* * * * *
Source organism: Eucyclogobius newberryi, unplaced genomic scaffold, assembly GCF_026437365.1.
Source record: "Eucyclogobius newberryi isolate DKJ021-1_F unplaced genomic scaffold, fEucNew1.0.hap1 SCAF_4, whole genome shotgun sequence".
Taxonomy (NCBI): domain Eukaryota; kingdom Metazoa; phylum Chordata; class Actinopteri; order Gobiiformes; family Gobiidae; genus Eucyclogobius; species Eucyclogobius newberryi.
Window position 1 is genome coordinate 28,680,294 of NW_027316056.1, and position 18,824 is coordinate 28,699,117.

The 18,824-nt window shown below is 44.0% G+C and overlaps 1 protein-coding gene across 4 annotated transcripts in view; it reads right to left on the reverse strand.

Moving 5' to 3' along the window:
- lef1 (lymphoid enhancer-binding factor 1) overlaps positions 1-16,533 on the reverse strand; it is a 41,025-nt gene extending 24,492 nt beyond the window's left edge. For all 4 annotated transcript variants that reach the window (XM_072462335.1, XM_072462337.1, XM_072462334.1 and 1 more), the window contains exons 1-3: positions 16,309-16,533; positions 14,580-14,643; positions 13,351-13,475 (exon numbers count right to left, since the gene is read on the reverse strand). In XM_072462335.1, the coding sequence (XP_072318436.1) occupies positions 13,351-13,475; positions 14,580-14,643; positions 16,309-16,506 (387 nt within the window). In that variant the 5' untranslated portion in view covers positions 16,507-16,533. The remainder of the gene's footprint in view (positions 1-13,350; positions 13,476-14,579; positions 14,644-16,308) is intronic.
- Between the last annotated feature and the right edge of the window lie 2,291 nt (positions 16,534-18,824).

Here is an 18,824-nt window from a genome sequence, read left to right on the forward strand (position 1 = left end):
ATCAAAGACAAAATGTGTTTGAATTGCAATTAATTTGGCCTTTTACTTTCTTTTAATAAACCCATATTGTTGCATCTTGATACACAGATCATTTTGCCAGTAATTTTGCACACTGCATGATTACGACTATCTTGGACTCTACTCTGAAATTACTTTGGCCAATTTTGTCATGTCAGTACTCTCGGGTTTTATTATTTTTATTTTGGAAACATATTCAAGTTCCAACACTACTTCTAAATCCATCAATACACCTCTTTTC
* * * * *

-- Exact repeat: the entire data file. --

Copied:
Source organism: Eucyclogobius newberryi, unplaced genomic scaffold, assembly GCF_026437365.1.
Source record: "Eucyclogobius newberryi isolate DKJ021-1_F unplaced genomic scaffold, fEucNew1.0.hap1 SCAF_4, whole genome shotgun sequence".
Taxonomy (NCBI): domain Eukaryota; kingdom Metazoa; phylum Chordata; class Actinopteri; order Gobiiformes; family Gobiidae; genus Eucyclogobius; species Eucyclogobius newberryi.
Window position 1 is genome coordinate 28,680,294 of NW_027316056.1, and position 18,824 is coordinate 28,699,117.

The 18,824-nt window shown below is 44.0% G+C and overlaps 1 protein-coding gene across 4 annotated transcripts in view; it reads right to left on the reverse strand.

Moving 5' to 3' along the window:
- lef1 (lymphoid enhancer-binding factor 1) overlaps positions 1-16,533 on the reverse strand; it is a 41,025-nt gene extending 24,492 nt beyond the window's left edge. For all 4 annotated transcript variants that reach the window (XM_072462335.1, XM_072462337.1, XM_072462334.1 and 1 more), the window contains exons 1-3: positions 16,309-16,533; positions 14,580-14,643; positions 13,351-13,475 (exon numbers count right to left, since the gene is read on the reverse strand). In XM_072462335.1, the coding sequence (XP_072318436.1) occupies positions 13,351-13,475; positions 14,580-14,643; positions 16,309-16,506 (387 nt within the window). In that variant the 5' untranslated portion in view covers positions 16,507-16,533. The remainder of the gene's footprint in view (positions 1-13,350; positions 13,476-14,579; positions 14,644-16,308) is intronic.
- Between the last annotated feature and the right edge of the window lie 2,291 nt (positions 16,534-18,824).

Here is an 18,824-nt window from a genome sequence, read left to right on the forward strand (position 1 = left end):
ATCAAAGACAAAATGTGTTTGAATTGCAATTAATTTGGCCTTTTACTTTCTTTTAATAAACCCATATTGTTGCATCTTGATACACAGATCATTTTGCCAGTAATTTTGCACACTGCATGATTACGACTATCTTGGACTCTACTCTGAAATTACTTTGGCCAATTTTGTCATGTCAGTACTCTCGGGTTTTATTATTTTTATTTTGGAAACATATTCAAGTTCCAACACTACTTCTAAATCCATCAATACACCTCTTTTC